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Adventures With Opera Jack – Part 3

Blog 74 by Tan: Adventures With Opera Jack – Part 3 After spending the day in the village, we decided to go ahead and stay another night in order to hear some of this singing we had heard so much about. We also wanted a little more time to see Jack nicely settled. It was a brave thing for him to be doing and we had just met we wanted to make sure he would be well looked after all the way out in the forest. Morning breaks. Funny how closely our tent resembled the traditional dwellings. Morning chill session. Our trail back to the logging roads. Jack informed us the BaAka enjoyed few things more than singing…. listening to themselves singing is one of those things. Jack also told us that Louis Sarno had told him the forest people he lives with also enjoy watching his DVDs. The standout favourite film in his village is The Terminator. Jack playing songs of Aka from Central African Republic. Child rearing is a communal affair and as is common throughout Africa, kids play a central role. Here you can see this young girl has had her teeth filed. Most places in African ...
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Adventures With Opera Jack – Part 2

Blog 74 by Tan: Adventures With Opera Jack – Part 2 The next morning we rode the short distance to the BaAka settlement and met Jenga, the village chief once more. As Jack had informed us the BaAka are considered by anthropologists to be one of the most egalitarian societies ever studied and considerably more so than our own western cultures. Sharing, cooperation, and autonomy are front and centre of BaAka core values. More signs of malnutrition in these kids. Sad. Quite a different look to the nearby Bantu village. The dwellings were more rudimentary and easily assembled and disassembled when it came time to move on. Having a designated chief is a relatively recent development and one thrust on them by the outside Bantu tribes. Formerly decisions were reached by consensus and there wasn’t an individual leader as such. However as the Bantu tribes came to dominate the BaAka group, Bantu traditions of having a single authority figure to serve as the point of contact have became the norm. Jenga, as chief, was the only member of the tribe with closed in shoes and corrugated iron on his hut. It was he who dealt with the neighbouring chief, but ...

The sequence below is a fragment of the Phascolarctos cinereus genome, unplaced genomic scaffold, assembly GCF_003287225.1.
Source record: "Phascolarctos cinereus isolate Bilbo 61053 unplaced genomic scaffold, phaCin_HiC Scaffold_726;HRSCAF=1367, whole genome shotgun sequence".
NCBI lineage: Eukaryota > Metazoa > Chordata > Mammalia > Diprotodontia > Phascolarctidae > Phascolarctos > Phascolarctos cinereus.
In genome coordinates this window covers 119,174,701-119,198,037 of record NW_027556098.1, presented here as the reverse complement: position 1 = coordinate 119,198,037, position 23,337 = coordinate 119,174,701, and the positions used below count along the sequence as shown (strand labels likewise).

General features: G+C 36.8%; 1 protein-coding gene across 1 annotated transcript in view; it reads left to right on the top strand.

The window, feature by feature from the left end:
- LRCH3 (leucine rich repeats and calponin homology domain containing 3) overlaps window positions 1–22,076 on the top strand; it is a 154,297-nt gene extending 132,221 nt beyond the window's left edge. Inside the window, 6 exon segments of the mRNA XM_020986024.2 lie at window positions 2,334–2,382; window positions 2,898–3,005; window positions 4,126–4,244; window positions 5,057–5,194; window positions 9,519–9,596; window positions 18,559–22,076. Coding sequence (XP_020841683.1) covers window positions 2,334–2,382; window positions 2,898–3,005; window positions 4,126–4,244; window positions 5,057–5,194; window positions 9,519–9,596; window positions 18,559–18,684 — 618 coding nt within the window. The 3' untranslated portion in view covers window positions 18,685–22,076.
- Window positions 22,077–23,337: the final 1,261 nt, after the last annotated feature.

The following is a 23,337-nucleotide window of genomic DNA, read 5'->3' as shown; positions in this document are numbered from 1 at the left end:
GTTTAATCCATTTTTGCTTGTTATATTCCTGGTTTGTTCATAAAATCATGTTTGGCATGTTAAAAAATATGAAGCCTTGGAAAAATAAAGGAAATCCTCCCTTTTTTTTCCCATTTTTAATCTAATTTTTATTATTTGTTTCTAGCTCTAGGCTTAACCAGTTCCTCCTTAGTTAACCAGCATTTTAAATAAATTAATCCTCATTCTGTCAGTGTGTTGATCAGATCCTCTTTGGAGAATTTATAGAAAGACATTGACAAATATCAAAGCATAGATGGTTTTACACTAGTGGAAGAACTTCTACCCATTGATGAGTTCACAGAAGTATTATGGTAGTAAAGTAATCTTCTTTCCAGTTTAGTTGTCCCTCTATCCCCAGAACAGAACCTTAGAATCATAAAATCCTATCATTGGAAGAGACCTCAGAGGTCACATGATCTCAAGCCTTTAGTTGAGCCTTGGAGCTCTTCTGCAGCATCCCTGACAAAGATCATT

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Adventures With Opera Jack – Part 1

Blog 74 by Tan: Adventures With Opera Jack – Part 1 So there we were in Ouesso in the far northwest of Republic of Congo. We had no plans to stay. We were only there to get enough fuel and oil to see us across the border into Cameroon that same day. We were focused. We were determined. And then we were totally spun out to see a young white guy in a cap, walking down the street. Smooth tar for the efficient extraction of natural resources. Wow. Cynicism from the first photo. It really isn’t the part of the world you expect to see tourists so we couldn’t help but wonder what on Earth this guy was doing here. We figured he had to be either an NGO worker or a missionary. However before we got a chance to stop and ask, the fella was gone. It seemed a mystery that would remain unsolved. We got to the service station, filled up, bought a snack and were about to jump on the bikes when mystery young foreign bloke walks through the door. Not far from Ouesso, our fuel stop before the border. “We know what we are doing here, ...
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Seeing the Wood For the Trees

Blog 73 by Tan: Seeing the Wood For the Trees The Brazzaville side of the river was a breeze in comparison to the Kinshasa side. There were nowhere near the number of police, immigration and customs people around and things were a lot less hectic. One of Boris’s E.C Air employees was already on the Brazza side waiting to help us with our paperwork. After grabbing our passports and documents he disappeared for 20 minutes or so only to emerge with papers in hand and approval for us to move on. We were on our way. Kinshasa and Brazzaville were like night and day. Brazza’a population at just over 5 million making it positively sleepy in comparison to Kin. While we loved the energy of Kin, the calm vibes of Brazzaville were a welcome change. We were exhausted, both physically and mentally. We had been getting by in Kinshasa by the enthusiasm of our bike club mates and by the need to get things done. Now with visas in order for the road ahead, the bikes running well and our friends in Kin gone, we crashed. The rival cities of Brazzaville and Kinshasa facing off across the Congo River. One ...
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Kin la Belle

Blog 72 by Tan: Kin la Belle And just like that, we were in Kinshasa. With so much of our efforts and attentions dedicated to getting our bikes and selves to Kinshasa, we realised we hadn’t put all that much thought into what we would actually do there. We knew we needed to sort out a visa for Republic of Congo but beyond that there was little on our agenda. After our eventful slog across country the most immediate requirement was a long sleep-in in air-conditioned comfort. The next day we woke up just in time to hit the breakfast buffet and soon enough we were once again in the company of some members of what has to be the most enthusiastic and welcoming motorbike club getting around. Christine and Patrick picked us up and took us to the office of yet another bike club member who works in logistics for an airline and freight company. Boris was going to help us organise getting our bikes across the river to Brazzaville. We had made the decision to take a pass on riding the off-road route that goes from Kinshasa to Luouzi. This route is a common one for Overlanders as ...